Each month, we feature a professor from the Faculty who supports and contributes to feminist legal thought.
Interviewed by: Maja Petrovic
MP: Tell us where you started. What was your first job?
VG: My first law job?
MP: Any job!
VG: I went to law school here and I worked at the legal clinic as my first summer job. At the time they had an HIV/AIDS Division and so we provided all sorts of different types of legal advice to that community. It was great, I learned a ton! It was fantastic, a really great learning opportunity. I then took the legal aid course the following year. That was in the first summer after first year. In my second summer, I summered at BLG.
MP: What was your path to law?
VG: I have always wanted to be a lawyer but I was really interested in health issues, and the difficult legal and ethical questions around health. My undergraduate degree was actually a Bachelor of Science, in Life Sciences, which I completed at Queens. But I always knew I wanted to go to law school, so I was delighted when I got in. I have been lucky in that I have kept fairly close to my interests, and I have managed to keep on that track, while doing some other stuff of course– but this topic has always been part of my practice, from private practice to when I clerked. I have been really lucky in that sense.
MP: As a summer student at BLG, did your work focus on health law?
VG: Not really. As a summer student, I kind of worked on a little bit of everything. Although, I did do some work for the Patented Medicine Prices Review Board, which was interesting. The practices were less specialized than they are now, and I worked in General Litigation so my practice varied a lot.
MP: Did you know you were interested in the academic side of law then or did that happen later?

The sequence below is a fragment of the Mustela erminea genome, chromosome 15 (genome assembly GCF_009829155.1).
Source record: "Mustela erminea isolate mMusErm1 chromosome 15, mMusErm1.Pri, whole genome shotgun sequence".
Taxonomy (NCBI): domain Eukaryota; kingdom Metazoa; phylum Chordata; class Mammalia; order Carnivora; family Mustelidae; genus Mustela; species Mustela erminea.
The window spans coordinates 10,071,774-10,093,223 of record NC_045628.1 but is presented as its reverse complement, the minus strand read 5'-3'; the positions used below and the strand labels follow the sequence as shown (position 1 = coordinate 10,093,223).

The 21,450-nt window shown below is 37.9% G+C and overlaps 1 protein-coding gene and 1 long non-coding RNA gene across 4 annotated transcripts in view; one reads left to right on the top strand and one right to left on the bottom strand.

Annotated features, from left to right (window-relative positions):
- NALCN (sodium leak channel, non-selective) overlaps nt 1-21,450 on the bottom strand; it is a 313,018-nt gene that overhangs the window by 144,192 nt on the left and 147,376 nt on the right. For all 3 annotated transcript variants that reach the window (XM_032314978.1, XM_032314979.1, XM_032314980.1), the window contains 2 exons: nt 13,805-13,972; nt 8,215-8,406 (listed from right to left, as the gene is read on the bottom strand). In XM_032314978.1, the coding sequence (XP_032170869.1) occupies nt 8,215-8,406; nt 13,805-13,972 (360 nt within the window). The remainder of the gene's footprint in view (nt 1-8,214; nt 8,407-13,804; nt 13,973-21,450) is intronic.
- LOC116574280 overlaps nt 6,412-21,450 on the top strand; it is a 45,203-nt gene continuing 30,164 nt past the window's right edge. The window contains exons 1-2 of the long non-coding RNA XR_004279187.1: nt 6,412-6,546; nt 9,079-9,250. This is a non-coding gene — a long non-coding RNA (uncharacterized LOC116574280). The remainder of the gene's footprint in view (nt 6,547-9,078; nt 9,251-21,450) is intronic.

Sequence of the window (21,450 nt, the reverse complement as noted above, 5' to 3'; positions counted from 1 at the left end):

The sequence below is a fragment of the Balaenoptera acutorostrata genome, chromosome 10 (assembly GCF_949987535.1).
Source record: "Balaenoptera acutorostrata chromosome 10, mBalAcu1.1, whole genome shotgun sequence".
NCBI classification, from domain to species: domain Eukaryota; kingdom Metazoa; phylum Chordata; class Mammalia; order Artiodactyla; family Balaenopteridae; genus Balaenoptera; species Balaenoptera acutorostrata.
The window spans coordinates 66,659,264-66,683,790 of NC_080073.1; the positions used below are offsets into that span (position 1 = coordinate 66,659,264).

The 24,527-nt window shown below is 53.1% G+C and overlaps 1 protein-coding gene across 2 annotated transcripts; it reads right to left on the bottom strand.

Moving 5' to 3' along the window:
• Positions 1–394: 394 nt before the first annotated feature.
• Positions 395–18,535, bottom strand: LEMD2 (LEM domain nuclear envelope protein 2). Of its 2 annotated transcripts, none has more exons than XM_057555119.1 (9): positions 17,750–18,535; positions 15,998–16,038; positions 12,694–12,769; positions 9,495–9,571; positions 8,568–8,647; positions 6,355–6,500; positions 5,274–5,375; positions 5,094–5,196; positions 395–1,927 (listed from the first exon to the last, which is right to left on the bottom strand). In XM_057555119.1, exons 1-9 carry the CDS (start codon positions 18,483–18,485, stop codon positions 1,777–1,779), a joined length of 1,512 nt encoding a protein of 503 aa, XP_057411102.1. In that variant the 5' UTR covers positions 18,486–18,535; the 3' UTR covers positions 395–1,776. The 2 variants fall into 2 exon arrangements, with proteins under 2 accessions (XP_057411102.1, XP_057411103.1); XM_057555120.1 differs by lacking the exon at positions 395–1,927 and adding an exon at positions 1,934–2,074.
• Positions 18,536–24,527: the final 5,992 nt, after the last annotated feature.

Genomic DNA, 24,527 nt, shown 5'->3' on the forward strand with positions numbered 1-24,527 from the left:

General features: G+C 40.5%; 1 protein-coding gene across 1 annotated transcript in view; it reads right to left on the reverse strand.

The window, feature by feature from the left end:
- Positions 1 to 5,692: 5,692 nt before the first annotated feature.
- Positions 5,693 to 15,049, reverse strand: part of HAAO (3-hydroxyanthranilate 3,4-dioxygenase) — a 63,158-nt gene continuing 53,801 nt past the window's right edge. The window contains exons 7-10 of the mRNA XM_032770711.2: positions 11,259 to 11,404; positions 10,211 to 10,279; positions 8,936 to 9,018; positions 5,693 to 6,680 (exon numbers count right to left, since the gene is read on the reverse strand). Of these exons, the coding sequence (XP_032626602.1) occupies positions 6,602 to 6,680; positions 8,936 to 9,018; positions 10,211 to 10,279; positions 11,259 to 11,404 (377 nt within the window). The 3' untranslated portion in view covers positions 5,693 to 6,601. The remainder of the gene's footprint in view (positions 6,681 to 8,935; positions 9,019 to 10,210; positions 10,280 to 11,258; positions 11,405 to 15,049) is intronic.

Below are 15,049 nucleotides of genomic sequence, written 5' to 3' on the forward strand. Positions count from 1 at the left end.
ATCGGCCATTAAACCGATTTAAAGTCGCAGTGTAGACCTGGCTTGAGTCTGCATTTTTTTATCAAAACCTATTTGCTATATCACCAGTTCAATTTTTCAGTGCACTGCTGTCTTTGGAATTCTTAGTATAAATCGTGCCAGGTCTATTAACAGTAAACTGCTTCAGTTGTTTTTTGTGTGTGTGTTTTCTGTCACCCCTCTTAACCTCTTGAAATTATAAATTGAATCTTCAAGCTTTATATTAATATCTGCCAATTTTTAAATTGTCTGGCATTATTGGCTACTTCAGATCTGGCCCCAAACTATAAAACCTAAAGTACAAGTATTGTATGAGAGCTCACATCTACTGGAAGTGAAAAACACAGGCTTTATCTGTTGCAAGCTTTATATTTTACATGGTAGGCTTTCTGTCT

VG: It sort of evolved. When I was in law school, I always enjoyed doing legal research. I became more interested in it once I clerked, that that kind of career would be something of interest to me. But I didn’t go into law school thinking that I wanted to be an academic. It is really something that developed over time.
MP: What are you working on right now that you’re particularly excited about?
VG: There are so many things! The thing that is most exciting at the moment is my work on the regulation of Assisted Human Reproduction. We have new regulations, draft regulations, under the Assisted Human Reproduction Act that I am in the midst of putting a submission together on. They deal with the reimbursement of expenses to egg donors and surrogates, what those expenses should be, what can be reimbursed, how the process is going to work, the oversight and enforcement of the process and the framework, and so on. That is on the front burner at the moment. I also have a book, an edited collection, coming out next Monday on Surrogacy in Canada!
MP: What is the best thing about being a professor at uOttawa?
VG: Probably the students! I love to teach and love to work with law students, it is always interesting. It is great and is definitely the highlight of being a professor here at uOttawa.
MP: Did you always know you wanted to teach or did that gradually develop as well?
VG: That also gradually developed. When I was clerking I thought this might be something I might be interested in. Clerking tends to attract people who are interested in academia. I also practiced after I clerked, at McCarthys, and I taught the trial advocacy course while I was practicing. I enjoyed the teaching and the research, so that is how I figured out that teaching might be the next step for me in my career.
MP: Was Trial Ad the first course you’ve ever taught?
VG: Yes! Trial Ad was the first course I taught here at uOttawa.
MP: What about your free time? What do you like to do during your free time?
VG: In the winter, I downhill ski. We have a cottage, so I like to ski in the winter. I swim in the summer. I also really enjoy just spending time and hanging out with my kids.
MP: What else are you interested in outside of law?
VG: I play the piano, not particularly well any more, but I used to play the piano well. My family and I – we travel a ton! We just got back from Germany. We try to bring the kids to Europe about every year and a half, so we travel quite a bit. We also like to read, play games, and hang out at our cottage.
MP: If you had one piece of advice for us law students what would it be?
VG: Love what you are doing. Try to love what you do, and make sure to take care of yourself, it is important. Self-care is critical.